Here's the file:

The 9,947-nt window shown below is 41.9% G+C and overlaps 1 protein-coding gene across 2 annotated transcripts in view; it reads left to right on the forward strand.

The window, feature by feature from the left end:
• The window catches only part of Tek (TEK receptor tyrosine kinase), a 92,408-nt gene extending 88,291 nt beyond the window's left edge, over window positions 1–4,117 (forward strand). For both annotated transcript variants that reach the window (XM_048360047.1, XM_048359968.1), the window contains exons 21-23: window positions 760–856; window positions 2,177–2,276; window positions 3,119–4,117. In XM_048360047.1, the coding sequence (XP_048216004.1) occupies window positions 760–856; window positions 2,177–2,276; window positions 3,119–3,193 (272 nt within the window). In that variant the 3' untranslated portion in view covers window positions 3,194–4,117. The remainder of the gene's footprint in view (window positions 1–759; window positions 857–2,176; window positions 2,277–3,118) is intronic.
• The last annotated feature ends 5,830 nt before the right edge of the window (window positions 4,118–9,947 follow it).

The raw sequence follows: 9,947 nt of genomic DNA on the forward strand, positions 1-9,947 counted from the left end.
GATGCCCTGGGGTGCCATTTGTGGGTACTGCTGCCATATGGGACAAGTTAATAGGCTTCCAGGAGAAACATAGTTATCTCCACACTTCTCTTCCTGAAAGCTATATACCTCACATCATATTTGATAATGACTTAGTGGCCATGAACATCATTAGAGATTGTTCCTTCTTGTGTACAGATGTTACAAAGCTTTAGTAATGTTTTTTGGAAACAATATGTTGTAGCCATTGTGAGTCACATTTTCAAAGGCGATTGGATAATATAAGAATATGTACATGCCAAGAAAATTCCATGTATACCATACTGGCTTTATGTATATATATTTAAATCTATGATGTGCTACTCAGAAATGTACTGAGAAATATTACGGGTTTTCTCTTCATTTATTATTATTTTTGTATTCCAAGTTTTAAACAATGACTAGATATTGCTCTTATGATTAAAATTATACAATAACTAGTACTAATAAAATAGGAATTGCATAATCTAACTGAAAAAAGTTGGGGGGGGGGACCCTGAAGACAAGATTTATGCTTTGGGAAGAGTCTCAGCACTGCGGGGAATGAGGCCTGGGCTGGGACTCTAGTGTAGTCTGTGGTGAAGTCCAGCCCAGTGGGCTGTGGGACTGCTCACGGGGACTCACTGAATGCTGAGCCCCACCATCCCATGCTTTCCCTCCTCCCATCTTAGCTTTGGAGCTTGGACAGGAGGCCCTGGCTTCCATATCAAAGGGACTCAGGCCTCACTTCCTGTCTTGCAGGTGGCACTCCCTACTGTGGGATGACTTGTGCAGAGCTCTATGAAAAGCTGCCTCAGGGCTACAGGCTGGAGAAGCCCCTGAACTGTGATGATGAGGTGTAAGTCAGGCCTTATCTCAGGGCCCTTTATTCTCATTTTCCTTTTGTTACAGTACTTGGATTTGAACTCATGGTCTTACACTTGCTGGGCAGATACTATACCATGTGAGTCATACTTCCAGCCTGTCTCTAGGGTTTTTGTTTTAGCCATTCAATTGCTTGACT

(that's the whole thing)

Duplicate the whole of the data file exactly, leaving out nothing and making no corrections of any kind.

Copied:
The 9,947-nt window shown below is 41.9% G+C and overlaps 1 protein-coding gene across 2 annotated transcripts in view; it reads left to right on the forward strand.

The window, feature by feature from the left end:
• The window catches only part of Tek (TEK receptor tyrosine kinase), a 92,408-nt gene extending 88,291 nt beyond the window's left edge, over window positions 1–4,117 (forward strand). For both annotated transcript variants that reach the window (XM_048360047.1, XM_048359968.1), the window contains exons 21-23: window positions 760–856; window positions 2,177–2,276; window positions 3,119–4,117. In XM_048360047.1, the coding sequence (XP_048216004.1) occupies window positions 760–856; window positions 2,177–2,276; window positions 3,119–3,193 (272 nt within the window). In that variant the 3' untranslated portion in view covers window positions 3,194–4,117. The remainder of the gene's footprint in view (window positions 1–759; window positions 857–2,176; window positions 2,277–3,118) is intronic.
• The last annotated feature ends 5,830 nt before the right edge of the window (window positions 4,118–9,947 follow it).

The raw sequence follows: 9,947 nt of genomic DNA on the forward strand, positions 1-9,947 counted from the left end.
GATGCCCTGGGGTGCCATTTGTGGGTACTGCTGCCATATGGGACAAGTTAATAGGCTTCCAGGAGAAACATAGTTATCTCCACACTTCTCTTCCTGAAAGCTATATACCTCACATCATATTTGATAATGACTTAGTGGCCATGAACATCATTAGAGATTGTTCCTTCTTGTGTACAGATGTTACAAAGCTTTAGTAATGTTTTTTGGAAACAATATGTTGTAGCCATTGTGAGTCACATTTTCAAAGGCGATTGGATAATATAAGAATATGTACATGCCAAGAAAATTCCATGTATACCATACTGGCTTTATGTATATATATTTAAATCTATGATGTGCTACTCAGAAATGTACTGAGAAATATTACGGGTTTTCTCTTCATTTATTATTATTTTTGTATTCCAAGTTTTAAACAATGACTAGATATTGCTCTTATGATTAAAATTATACAATAACTAGTACTAATAAAATAGGAATTGCATAATCTAACTGAAAAAAGTTGGGGGGGGGGACCCTGAAGACAAGATTTATGCTTTGGGAAGAGTCTCAGCACTGCGGGGAATGAGGCCTGGGCTGGGACTCTAGTGTAGTCTGTGGTGAAGTCCAGCCCAGTGGGCTGTGGGACTGCTCACGGGGACTCACTGAATGCTGAGCCCCACCATCCCATGCTTTCCCTCCTCCCATCTTAGCTTTGGAGCTTGGACAGGAGGCCCTGGCTTCCATATCAAAGGGACTCAGGCCTCACTTCCTGTCTTGCAGGTGGCACTCCCTACTGTGGGATGACTTGTGCAGAGCTCTATGAAAAGCTGCCTCAGGGCTACAGGCTGGAGAAGCCCCTGAACTGTGATGATGAGGTGTAAGTCAGGCCTTATCTCAGGGCCCTTTATTCTCATTTTCCTTTTGTTACAGTACTTGGATTTGAACTCATGGTCTTACACTTGCTGGGCAGATACTATACCATGTGAGTCATACTTCCAGCCTGTCTCTAGGGTTTTTGTTTTAGCCATTCAATTGCTTGACT